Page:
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—of our partiality, and he agreed to exchange the books, mine containing a piece of my neckerchief on which I had written of a little wound in my hand. Joseph Spars, after some delay, brought a reply from her, “Love poor Walter always!” written painful in her book; and though I considered this reckless, and cautioned him against repeating it on his Honour's books, Spars wouldn't have me destroy the page since it might be missed, but he would lay some ink over it. Thus passed May and June, our attachment growing, and very agonising, and Spars enjoying the mischief of go-between. His Honour was hellish impatient and punished me for malingering, and she was scolded for too much application to her book. I believe now there was disgust and suspicion over us. Her pretty sprightliness was going, and I was insane with longing for speech. I thought upon a plan to be near her, and this was carried out. In these days when we are on salt pig and seaweed, and little of that,note his Honour's sister, Mrs. Collins, will send what little fresh can be spared to the Hospital, and this Moicrime continued to be allowed to carry. In a hollow of the ground, on the other side of the wall, she would sit down. Against and topping the wall, where I worked, was left a bushy tree, and in its leaves I would pull my stone when it was sunny, out of sight of the Marine at the gate. When she was there, she called over the wall. Whereon I climbed over inside the tree and she sat for a few moments in my arms. We had not met more than twice in this way, when as we sat together, I saw the glazed hat of the Marine over the bushes, and he took us both in, she a-sobbing. I got nothing for this, though some have got fifty lashes. They let me alone; I seemed forgotten. In the afternoon his Honour came out where I was, his top-boots covered with mud from riding. He had a whip in his hand, but there was not a word said. And presently he went away. I know not now why they did nothing against me. It was three days before Spars came near, and I heard his Honour had sent the girl away. Perhaps it had been better for all I had been punished. I could never forget my angel.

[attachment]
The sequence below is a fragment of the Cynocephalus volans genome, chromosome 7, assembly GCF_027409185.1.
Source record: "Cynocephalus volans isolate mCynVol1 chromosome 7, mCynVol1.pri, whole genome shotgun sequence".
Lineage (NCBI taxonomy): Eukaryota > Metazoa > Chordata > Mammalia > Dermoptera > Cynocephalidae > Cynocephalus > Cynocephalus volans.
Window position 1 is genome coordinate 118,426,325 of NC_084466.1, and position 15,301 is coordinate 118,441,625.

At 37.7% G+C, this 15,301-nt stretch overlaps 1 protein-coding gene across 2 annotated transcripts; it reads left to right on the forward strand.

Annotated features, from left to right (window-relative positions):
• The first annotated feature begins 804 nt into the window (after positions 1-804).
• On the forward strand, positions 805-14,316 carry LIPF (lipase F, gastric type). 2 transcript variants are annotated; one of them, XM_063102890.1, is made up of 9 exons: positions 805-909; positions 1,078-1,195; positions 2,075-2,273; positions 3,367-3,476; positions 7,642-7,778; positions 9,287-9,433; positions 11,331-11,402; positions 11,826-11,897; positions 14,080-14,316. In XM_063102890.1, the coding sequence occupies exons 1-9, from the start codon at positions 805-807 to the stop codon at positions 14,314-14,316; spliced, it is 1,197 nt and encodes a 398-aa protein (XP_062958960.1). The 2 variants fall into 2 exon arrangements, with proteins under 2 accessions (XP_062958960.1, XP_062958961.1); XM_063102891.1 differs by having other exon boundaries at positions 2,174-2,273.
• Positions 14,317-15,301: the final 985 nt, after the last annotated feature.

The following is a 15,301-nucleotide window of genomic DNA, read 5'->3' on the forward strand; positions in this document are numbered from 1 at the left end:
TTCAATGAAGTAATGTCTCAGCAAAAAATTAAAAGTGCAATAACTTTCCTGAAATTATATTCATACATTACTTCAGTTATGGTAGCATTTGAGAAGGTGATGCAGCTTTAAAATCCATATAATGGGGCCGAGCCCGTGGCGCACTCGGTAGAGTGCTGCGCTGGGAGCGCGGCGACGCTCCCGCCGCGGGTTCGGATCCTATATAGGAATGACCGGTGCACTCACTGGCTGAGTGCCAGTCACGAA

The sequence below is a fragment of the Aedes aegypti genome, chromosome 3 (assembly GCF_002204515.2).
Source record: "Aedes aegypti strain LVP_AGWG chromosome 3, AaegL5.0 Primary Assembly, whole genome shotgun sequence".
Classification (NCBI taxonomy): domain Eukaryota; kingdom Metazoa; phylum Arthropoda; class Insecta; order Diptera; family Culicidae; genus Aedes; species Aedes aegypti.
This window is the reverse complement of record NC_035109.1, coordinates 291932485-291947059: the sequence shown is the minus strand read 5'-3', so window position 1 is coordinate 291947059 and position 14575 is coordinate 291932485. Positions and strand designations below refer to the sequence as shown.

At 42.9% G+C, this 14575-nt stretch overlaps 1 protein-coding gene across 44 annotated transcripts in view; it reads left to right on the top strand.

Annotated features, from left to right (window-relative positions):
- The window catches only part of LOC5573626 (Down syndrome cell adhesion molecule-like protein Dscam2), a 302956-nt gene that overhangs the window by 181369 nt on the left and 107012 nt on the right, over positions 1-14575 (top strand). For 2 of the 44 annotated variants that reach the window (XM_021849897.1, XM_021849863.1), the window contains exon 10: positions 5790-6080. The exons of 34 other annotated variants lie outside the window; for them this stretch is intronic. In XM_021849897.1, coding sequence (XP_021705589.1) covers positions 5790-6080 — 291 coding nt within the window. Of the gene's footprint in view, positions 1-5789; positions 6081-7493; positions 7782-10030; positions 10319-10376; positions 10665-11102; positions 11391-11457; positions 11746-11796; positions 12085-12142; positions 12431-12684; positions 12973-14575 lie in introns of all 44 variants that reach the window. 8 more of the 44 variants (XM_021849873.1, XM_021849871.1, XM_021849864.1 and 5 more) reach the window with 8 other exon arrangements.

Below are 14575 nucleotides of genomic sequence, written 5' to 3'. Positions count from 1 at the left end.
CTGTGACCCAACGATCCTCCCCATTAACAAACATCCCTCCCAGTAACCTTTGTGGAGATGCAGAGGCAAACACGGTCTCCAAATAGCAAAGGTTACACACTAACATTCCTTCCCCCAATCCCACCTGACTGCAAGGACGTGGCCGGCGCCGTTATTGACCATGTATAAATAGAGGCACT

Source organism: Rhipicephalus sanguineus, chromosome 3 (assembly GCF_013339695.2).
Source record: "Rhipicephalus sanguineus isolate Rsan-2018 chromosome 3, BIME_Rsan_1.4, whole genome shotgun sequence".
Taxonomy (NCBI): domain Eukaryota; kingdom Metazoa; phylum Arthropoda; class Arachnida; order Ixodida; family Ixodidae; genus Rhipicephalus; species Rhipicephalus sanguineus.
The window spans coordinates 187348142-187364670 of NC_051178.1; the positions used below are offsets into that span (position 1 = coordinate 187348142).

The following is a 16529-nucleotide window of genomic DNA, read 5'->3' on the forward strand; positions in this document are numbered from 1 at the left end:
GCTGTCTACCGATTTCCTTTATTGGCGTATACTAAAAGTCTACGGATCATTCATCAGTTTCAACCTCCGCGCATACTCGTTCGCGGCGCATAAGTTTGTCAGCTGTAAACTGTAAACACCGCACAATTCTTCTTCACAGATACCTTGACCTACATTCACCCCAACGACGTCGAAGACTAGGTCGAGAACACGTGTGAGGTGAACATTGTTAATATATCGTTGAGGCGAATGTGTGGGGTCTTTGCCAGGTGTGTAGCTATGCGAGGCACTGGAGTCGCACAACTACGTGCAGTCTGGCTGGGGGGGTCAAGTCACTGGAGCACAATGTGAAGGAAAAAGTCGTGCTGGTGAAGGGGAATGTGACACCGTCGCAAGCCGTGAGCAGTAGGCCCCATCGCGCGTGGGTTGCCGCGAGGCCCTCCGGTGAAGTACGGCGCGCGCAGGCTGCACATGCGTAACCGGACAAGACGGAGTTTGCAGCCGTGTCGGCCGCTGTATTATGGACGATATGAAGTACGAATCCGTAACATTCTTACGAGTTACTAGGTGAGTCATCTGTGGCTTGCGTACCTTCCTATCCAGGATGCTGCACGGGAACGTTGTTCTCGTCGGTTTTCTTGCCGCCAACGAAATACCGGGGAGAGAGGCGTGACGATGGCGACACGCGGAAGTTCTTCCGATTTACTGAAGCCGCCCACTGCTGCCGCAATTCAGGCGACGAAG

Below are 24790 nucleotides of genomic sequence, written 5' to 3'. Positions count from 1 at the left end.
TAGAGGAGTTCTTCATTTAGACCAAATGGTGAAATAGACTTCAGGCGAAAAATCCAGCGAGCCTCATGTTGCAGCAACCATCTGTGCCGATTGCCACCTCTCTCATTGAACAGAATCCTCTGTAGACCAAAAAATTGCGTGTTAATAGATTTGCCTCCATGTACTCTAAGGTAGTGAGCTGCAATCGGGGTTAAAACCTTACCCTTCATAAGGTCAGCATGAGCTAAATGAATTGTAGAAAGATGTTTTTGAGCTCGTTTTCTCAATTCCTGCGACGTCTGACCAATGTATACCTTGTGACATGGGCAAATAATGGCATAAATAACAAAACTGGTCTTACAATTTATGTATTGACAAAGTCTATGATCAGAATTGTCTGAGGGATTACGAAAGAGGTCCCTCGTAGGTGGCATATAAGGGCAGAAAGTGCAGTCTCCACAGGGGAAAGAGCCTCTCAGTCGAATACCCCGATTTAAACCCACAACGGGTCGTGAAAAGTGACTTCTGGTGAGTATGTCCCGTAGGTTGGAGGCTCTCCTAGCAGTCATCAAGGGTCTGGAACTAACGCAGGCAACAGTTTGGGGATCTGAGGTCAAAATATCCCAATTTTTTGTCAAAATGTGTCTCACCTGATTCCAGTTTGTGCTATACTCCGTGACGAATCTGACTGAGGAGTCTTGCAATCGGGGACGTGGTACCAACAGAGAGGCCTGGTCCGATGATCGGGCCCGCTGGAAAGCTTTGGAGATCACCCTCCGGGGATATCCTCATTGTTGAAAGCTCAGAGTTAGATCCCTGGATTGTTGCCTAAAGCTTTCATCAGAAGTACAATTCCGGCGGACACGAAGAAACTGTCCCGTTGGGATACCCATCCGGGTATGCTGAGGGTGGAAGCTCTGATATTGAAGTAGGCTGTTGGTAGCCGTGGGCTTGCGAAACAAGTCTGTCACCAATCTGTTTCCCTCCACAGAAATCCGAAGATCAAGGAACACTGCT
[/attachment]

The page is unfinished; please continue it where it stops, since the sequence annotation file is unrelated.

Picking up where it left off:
A night or so after, Spars told me she was in the Hospital. She was not handled severe, and ran about where she would. One morning he saw and spoke with her. She was in the paddock. They had cut down the bush I had used for a ladder, but along towards the Cottage there was a little tree growing, about two feet up, and behind this a gully-hole, cut after the wall was built. In brooding over my bereavement, I thought I could use this on some special occasion. I got soon to the hole, and found it looked also into our hollow. Spars agreed to catch her, and tell her the date of the assembly extraordinary, when she could come across to the wall. This he did; and on that morning, about